TALKNFUN: London Experience

Опубликовано: 26.04.2017

видео TALKNFUN: London Experience

Environment and ecology топик устная тема окружающая среда и экология

Реферат: London

LONDON As well as being the capital of England,

London is the capital of the United Kingdom. It is one of the greatest, most



colourful and interesting cities of the world, and it tops the list of the

cities I would like to visit. I know a lot about it - I have studied its map,

seen a lot of postcards, talked to people who have been there. Sometimes I

close my eyes and imagine I walk down Piccadilly, Regent or Oxford Street,

cross the Thames by London or Tower Bridge, or knock on the door of Number 10,

Downing Street, just to say “Hi!” to Tony Blair.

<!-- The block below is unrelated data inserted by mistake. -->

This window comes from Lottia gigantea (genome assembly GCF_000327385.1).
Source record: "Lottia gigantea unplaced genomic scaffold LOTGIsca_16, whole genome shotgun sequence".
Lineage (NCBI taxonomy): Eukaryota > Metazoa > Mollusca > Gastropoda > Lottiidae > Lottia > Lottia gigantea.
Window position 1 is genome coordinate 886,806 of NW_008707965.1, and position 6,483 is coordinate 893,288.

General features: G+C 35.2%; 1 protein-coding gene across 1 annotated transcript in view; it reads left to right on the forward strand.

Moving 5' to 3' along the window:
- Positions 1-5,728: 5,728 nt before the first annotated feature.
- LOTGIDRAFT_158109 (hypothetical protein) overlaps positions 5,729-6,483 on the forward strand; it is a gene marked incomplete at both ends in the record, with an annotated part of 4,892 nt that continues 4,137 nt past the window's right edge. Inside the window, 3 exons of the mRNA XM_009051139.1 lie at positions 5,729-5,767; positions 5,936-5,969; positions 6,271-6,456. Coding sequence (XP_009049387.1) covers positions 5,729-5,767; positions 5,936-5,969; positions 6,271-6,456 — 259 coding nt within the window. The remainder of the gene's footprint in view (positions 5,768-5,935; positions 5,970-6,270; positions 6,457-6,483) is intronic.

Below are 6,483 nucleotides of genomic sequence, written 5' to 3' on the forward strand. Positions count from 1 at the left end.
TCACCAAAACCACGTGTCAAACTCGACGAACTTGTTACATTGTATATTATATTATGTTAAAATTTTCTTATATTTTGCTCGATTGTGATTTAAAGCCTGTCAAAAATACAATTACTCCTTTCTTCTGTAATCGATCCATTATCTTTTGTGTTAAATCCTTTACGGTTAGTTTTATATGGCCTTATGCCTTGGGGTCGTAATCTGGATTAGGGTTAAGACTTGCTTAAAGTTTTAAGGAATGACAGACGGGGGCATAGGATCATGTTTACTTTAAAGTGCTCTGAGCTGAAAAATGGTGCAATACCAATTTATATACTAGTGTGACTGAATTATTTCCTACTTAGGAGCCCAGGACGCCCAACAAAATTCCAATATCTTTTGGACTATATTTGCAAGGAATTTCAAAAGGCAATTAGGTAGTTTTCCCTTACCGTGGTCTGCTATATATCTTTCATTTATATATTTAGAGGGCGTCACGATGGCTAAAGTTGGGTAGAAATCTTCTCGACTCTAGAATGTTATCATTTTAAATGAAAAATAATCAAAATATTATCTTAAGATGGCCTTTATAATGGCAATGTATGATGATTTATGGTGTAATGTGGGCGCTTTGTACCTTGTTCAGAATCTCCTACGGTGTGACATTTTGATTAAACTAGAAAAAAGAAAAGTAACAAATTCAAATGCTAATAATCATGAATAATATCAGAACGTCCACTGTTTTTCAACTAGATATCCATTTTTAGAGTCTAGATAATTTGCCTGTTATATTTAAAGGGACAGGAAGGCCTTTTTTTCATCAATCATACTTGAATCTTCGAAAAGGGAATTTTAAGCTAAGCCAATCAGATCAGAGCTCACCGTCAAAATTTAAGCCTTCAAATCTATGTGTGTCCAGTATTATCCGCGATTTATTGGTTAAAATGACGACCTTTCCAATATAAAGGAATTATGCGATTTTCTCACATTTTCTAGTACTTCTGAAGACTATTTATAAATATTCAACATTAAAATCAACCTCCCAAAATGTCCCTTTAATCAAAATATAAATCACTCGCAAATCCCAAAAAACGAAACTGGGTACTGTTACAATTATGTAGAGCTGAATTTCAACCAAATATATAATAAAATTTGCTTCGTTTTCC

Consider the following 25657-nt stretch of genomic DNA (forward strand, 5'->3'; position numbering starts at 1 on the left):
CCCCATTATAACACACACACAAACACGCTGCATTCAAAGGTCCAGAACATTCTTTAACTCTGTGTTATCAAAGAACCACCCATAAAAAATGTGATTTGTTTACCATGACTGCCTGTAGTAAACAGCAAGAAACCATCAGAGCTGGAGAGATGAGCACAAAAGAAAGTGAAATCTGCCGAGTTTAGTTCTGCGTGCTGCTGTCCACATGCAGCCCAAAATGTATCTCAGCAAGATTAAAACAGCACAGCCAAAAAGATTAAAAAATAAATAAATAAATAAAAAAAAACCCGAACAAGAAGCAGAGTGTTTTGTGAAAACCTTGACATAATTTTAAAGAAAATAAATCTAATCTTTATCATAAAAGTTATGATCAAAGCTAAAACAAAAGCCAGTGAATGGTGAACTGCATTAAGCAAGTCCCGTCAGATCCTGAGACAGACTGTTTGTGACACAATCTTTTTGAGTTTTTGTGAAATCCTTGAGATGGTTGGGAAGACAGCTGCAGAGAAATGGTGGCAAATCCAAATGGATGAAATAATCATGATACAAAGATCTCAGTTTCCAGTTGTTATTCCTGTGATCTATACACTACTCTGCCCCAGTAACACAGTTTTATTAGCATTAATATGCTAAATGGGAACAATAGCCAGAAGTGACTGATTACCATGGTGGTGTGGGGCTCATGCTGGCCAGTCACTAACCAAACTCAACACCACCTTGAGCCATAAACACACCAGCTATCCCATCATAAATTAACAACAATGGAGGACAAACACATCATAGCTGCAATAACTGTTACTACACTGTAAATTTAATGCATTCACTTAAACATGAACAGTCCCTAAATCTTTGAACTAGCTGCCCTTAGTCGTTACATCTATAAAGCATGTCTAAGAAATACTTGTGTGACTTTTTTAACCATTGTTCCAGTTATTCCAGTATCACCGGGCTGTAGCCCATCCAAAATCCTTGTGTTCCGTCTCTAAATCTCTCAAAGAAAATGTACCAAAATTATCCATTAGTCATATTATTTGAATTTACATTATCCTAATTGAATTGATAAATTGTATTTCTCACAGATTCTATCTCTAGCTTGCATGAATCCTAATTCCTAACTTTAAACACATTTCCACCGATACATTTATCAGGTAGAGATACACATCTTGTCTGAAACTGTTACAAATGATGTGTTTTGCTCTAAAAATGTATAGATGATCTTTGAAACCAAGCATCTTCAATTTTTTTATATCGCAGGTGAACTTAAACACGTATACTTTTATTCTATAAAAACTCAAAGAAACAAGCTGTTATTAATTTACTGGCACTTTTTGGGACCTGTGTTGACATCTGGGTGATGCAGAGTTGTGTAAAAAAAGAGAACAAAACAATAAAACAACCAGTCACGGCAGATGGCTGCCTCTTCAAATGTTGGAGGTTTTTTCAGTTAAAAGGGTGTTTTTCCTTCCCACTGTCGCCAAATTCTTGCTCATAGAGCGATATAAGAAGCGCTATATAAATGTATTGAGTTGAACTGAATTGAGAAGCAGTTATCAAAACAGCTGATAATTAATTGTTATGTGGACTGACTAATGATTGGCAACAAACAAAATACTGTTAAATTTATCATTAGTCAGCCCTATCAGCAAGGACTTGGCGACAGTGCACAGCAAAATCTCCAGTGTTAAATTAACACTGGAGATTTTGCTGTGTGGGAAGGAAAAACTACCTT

London is a city which was never planned. It has accumulated. So, it


Топик English schooling образование в школах Англии

includes the City of London, the West End and the East End. The city is really

large – more than 8 million people live in so-called Greater London – that is,

London and its suburbs. It stands on the both sides of the river Thames and 14

bridges span the river. The Thames, described variously as “liquid history” and

the “noblest river in Europe” is graced in London with a score of bridges,

tunnels and a barrier, but until 1750, when the first Westminster Bridge


Футбол и Английский в Англии | Образовательный Эксперт

opened, London Bridge was the one and the only. The first one built in stone

from 1176 to 1209 became renowned throughout Europe for its houses and a chapel

dedicated to St Thomas of Canterbury. Several of London bridges have special

features – Hammersmith Bridge has ornamental metal work and Vauxhall has larger

than life bronze figures representing pottery, engineering, architecture,

agriculture, science, fine arts, local government and education. Among the